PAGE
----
Review | Seán Curran, Third Coast Percussion

October 6, 2018
by Michael Huebner

It’s hard to imagine a more integrated merger of dance and percussion than that presented Friday at the Alys Stephens Center.

Two dynamic ensembles, each a powerful force in their respective art forms, combined for two retrospective works, then let loose in a world premiere with boundless expression.

No stranger to premieres, the New York-based dance troupe Seán Curran Company has presented 27 of them around the world, according to its web site. Third Coast Percussion, by its very nature, has commissioned a long list of composers on its way to a 2017 Grammy award.

“Everywhere All the Time,” an ASC commission, was presented for the first time at this event, and represented an expansive departure from the two works presented earlier in the program, each reworkings from 2000 and 2001.

Three large movable gates, adorned with black patterns suggestive of woody vines, pervaded “Everywhere.” They were a kind of abstract scenery, their placement defining the varying moods of Seán Curran’s choreography. Sheer windblown costumes suggested underwater movement as the cast of nine “swam” about the stage. The percussionists – two on stage, two in the balcony – began by exploring a variety of tom-toms in Donnacha Dennehy‘s score, “Surface Tension.”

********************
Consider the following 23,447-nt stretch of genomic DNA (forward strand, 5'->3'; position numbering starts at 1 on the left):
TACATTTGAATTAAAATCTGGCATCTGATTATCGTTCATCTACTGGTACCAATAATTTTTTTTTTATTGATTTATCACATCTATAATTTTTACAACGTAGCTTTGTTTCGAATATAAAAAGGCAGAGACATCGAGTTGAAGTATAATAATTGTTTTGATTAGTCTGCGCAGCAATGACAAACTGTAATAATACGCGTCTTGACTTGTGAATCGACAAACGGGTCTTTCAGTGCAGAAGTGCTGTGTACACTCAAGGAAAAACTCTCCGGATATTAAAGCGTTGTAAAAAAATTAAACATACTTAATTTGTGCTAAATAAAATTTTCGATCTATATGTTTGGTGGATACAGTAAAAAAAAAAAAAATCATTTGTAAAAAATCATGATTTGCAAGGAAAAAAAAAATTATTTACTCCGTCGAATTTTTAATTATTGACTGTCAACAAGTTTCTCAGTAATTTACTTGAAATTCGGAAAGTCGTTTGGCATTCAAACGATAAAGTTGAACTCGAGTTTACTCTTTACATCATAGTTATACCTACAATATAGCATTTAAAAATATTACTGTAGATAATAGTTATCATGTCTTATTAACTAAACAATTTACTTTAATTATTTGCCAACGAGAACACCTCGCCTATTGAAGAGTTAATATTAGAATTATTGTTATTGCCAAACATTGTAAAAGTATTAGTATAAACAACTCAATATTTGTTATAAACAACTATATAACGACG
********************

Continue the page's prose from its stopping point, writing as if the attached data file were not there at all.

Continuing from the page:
As the sonic atmosphere shifted gears, so did the choreography. Startling percussive bursts and eerie harmonics from bowed metal bars led to greater freedom from the individual dancers, showcasing their fluid, yet rigorous athleticism. During a frenetic solo dance, each dancer exited the stage in tense, dramatic moments, leaving only contemplation. Only then could viewers realize how fully engaged they were.

“Abstract Concrete,” a new incarnation of a Curran work first created in 2000, began the show, presenting 10 dancers lined up in rows and dressed in brightly colored leotards. Branching out, weightless lifts and impeccably precise ensemble reflected the youthful rhythmic and emotional character of TCP and David Skidmore’s score. Quick, stage-wide movement, together with outstretched limbs and a web of interwoven patterns, contributed to the joyful atmosphere.

Even more ebullient was “Quadrabox Redux,” also a revision of an earlier dance. Four dancers sitting on wooden boxes in a remarkably complex display of hand percussion, with some foot moves thrown in. Call it patty-cake on steroids.

The program and New York premiere of “Everywhere All the Time” will take place Oct. 24-27 at the Harvey Theatre, Brooklyn Academy of Music, part of BAM’s 2018 Next Wave Festival.


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